Here’s a situation I find myself in all too often: after some long-overdue planning and schedule rearrangement, I finally make it to a new—or new to me—craft-beer bar that has garnered attention, if not acclaim. The beer list online looks impressive, and the offerings continue to stand out upon arrival. Everything is going smoothly until the first beers hit the table. The foam fizzles to reveal a glass rim marred by lipstick stains or water marks. A hint of chlorine accompanies the first sip.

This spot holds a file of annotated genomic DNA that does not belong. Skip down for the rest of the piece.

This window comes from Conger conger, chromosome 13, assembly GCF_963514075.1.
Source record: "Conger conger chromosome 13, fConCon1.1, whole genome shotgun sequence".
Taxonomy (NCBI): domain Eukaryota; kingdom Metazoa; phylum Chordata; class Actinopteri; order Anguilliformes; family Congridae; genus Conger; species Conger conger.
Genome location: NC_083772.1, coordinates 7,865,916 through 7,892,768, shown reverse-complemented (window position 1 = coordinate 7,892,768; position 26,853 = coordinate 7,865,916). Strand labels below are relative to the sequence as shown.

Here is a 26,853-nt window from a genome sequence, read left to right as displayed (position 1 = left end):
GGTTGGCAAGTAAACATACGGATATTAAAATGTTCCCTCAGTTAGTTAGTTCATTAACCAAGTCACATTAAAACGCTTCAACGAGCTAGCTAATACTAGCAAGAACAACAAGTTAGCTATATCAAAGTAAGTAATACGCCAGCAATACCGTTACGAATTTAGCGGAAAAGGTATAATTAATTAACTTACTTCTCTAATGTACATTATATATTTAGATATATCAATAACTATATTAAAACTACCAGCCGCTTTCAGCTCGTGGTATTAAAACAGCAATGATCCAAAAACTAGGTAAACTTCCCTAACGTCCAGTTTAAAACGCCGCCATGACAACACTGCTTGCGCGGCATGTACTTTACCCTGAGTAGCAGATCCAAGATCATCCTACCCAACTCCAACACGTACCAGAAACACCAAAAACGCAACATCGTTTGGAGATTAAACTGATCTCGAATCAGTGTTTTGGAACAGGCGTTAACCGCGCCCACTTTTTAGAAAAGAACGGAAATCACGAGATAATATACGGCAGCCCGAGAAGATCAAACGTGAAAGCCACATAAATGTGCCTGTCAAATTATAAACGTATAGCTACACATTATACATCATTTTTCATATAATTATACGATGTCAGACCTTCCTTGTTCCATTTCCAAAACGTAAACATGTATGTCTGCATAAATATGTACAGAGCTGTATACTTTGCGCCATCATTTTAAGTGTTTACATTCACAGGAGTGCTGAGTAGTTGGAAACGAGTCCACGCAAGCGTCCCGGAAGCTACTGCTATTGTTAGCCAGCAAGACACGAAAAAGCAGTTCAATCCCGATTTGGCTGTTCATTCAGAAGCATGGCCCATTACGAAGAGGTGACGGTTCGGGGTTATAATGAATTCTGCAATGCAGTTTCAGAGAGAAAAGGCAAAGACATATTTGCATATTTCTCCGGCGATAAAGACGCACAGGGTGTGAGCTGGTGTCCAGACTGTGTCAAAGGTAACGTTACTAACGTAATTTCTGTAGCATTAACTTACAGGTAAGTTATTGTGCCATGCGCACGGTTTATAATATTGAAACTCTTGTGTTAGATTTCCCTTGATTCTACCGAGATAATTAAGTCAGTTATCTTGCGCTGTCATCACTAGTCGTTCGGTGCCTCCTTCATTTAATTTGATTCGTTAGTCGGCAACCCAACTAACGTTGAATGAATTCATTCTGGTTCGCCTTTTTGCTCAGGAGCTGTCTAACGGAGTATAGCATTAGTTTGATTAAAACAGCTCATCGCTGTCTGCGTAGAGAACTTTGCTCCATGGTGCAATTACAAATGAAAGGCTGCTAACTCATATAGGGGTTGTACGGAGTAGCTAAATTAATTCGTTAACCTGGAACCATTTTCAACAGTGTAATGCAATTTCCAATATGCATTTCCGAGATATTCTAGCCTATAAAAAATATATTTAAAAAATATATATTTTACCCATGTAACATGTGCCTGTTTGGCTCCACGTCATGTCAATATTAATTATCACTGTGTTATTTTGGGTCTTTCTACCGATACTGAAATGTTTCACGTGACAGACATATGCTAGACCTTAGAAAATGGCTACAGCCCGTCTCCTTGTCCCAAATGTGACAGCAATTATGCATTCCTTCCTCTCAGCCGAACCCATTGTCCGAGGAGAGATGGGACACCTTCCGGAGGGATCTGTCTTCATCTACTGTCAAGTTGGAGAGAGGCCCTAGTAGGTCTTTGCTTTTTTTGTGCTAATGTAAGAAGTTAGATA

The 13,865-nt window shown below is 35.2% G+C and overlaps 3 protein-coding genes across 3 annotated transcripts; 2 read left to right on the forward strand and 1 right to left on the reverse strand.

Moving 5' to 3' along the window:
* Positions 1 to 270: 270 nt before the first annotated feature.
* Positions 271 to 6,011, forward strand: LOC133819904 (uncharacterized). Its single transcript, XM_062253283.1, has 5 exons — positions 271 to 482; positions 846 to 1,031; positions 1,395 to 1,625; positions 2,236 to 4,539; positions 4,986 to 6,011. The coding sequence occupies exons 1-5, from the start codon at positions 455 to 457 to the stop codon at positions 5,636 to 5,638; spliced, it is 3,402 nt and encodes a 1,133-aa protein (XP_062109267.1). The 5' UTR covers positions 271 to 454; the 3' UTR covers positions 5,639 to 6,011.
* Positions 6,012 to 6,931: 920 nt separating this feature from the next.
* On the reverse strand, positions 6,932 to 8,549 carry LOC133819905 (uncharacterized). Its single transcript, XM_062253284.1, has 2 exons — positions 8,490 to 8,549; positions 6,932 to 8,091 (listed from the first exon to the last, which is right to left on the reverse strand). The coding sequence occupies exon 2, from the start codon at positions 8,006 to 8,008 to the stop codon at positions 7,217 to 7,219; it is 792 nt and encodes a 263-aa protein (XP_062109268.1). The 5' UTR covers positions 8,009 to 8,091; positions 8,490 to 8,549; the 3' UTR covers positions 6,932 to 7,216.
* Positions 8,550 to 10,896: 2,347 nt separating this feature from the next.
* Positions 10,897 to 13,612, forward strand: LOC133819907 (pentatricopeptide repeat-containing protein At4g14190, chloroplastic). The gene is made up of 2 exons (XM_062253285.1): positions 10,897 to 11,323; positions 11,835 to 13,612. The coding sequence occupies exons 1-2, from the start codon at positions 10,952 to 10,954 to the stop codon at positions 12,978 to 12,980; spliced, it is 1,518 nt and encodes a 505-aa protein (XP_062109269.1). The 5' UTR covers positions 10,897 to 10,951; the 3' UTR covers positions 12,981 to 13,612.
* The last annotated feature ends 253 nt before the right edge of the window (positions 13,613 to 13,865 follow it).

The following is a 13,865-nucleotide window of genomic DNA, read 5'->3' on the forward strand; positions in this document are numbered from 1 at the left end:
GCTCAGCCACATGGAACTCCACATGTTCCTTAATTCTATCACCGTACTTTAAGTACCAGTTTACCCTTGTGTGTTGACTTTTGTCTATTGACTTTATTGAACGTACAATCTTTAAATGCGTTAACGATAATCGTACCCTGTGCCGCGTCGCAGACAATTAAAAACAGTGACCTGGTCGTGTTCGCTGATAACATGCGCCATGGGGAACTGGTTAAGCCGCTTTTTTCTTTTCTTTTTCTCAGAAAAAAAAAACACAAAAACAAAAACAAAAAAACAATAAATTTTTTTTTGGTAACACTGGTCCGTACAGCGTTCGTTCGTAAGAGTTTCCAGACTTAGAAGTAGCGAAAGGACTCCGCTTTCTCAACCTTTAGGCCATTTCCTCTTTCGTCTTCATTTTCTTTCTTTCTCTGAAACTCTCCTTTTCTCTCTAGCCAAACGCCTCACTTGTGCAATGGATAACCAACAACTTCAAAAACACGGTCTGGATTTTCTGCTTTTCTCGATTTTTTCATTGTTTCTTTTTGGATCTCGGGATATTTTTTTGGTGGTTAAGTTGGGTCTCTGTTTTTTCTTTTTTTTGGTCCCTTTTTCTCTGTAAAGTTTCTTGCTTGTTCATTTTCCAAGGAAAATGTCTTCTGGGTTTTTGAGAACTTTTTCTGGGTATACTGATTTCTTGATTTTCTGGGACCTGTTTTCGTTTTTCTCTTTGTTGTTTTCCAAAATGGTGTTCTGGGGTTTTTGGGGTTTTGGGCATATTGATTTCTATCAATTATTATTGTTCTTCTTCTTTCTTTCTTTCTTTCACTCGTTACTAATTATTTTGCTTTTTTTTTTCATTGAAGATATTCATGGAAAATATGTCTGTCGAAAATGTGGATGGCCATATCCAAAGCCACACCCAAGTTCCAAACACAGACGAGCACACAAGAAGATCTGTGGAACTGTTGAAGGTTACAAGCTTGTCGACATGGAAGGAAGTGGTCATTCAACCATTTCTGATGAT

Once again, I am reminded that craft beer does not a craft-beer bar make.
I don’t mean to undervalue the art of procurement and curation, nor the deep knowledge base, evolved palate, and knack for relationship-building that should support the work of list-building, but—as craft beer has gone mainstream and reached relative ubiquity—I am consistently underwhelmed by the state of beer service. The availability of high-quality beer continues to outpace the ability to properly present it. Too often the work of the best brewers is derailed by the actions of beer directors, taproom managers, publicans, and restauranteurs the world over.